Built in 1895, this is one of several magnificent private houses that have come into the possession of Chatham University without drastic architectural modification. The exterior is in an exceptionally accurate Georgian style that would be right at home in Annapolis or Williamsburg.
Berry Hall, Chatham University
Georgian Mansion in Shadyside
A large house that probably dates from the 1920s, with a recent expansion in the rear; it was getting all new windows when old Pa Pitt took these pictures.
A “virtual tour” from a year ago, when the house sold for a little less than two million, shows a computer simulation of a thoroughly modernized interior.
Eclectic House on Aylesboro Avenue, Squirrel Hill
A little bit Georgian with a hint of Gothic, this house is oddly eclectic in its details but harmonizes them well.
Emerald Apartments, Beechview
Old Pa Pitt’s obsession with small apartment buildings continues. This one is on Broadway in Beechview. It seems to have been originally meant as an imitation of a Georgian mansion of the sort found in Annapolis or Williamsburg. It looks as though smaller windows have been installed, and the semicircle of bricks at the top of the central stairs might have been a “Palladian” window. In spite of alterations and repairs, though, it remains a pleasing and distinctive building.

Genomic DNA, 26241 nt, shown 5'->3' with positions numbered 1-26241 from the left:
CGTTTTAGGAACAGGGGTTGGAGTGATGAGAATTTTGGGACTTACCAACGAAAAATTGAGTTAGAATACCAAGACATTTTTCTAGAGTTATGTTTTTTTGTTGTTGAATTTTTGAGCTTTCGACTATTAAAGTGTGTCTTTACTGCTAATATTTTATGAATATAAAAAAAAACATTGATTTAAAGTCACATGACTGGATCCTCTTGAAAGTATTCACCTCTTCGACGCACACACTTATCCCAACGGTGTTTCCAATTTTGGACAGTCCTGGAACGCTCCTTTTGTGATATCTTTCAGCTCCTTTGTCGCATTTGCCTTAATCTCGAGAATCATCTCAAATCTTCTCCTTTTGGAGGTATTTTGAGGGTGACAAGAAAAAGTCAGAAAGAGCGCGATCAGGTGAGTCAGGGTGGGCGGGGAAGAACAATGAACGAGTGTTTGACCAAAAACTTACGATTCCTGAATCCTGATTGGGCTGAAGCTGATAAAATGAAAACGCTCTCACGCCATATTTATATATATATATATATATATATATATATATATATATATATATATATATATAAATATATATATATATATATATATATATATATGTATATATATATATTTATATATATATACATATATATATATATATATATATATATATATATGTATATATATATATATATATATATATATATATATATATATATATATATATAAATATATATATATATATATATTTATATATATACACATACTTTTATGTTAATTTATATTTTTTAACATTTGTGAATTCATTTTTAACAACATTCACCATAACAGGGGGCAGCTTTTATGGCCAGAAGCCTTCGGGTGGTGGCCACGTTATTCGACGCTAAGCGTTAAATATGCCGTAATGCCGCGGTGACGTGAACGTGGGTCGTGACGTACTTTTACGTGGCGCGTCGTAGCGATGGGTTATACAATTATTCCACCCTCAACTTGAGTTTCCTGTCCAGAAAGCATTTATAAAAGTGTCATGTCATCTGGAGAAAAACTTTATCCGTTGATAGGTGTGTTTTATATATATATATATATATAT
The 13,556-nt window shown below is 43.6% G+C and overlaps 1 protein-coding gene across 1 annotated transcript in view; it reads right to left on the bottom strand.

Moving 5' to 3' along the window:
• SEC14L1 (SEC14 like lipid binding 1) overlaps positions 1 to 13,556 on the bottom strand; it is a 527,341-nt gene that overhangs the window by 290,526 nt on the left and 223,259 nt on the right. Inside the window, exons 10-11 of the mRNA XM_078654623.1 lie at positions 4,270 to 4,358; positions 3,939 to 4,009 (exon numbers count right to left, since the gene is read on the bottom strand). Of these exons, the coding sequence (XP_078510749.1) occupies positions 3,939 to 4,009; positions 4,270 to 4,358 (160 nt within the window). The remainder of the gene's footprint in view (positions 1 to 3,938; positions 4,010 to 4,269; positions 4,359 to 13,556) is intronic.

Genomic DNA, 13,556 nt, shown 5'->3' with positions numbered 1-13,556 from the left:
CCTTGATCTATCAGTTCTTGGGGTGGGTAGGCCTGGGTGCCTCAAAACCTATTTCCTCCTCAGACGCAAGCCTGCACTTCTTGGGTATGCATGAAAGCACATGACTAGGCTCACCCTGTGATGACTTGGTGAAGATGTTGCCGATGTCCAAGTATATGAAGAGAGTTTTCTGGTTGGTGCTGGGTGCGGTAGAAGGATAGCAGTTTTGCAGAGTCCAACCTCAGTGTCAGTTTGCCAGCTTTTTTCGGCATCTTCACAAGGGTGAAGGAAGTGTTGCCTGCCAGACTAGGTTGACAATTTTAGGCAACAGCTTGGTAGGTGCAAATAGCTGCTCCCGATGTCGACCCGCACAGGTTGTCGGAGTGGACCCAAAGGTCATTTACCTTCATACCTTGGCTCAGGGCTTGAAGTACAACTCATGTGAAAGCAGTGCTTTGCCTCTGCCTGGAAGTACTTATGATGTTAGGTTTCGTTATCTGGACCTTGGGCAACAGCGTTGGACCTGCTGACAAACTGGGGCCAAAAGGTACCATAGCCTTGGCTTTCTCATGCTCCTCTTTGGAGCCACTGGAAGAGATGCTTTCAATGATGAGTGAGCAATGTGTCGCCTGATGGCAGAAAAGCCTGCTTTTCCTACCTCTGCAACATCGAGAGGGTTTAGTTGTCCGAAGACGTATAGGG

Georgian Meets Spanish Mission
You have probably never heard anyone say this before, but Father Pitt is fascinated by small apartment buildings. Larger apartment blocks are often designed by famous architects, and they may be masterpieces of their kind. But small apartment buildings sometimes preserve the adventurous whimsies of a builder who was not technically an architect but could draw a blueprint all by himself.
Here is a good example. The third floor of this little apartment building in Mount Lebanon is typical of the Spanish Mission style that was very popular in the near South Hills in the first half of the twentieth century. But below that the details are Georgian. It would be hard to imagine a stranger clash than those two styles—and yet they work well together. Pedestrians walking by never say, “Now there is an outrageously mixed metaphor of a building.” A big-deal architect would probably never do it, but it works.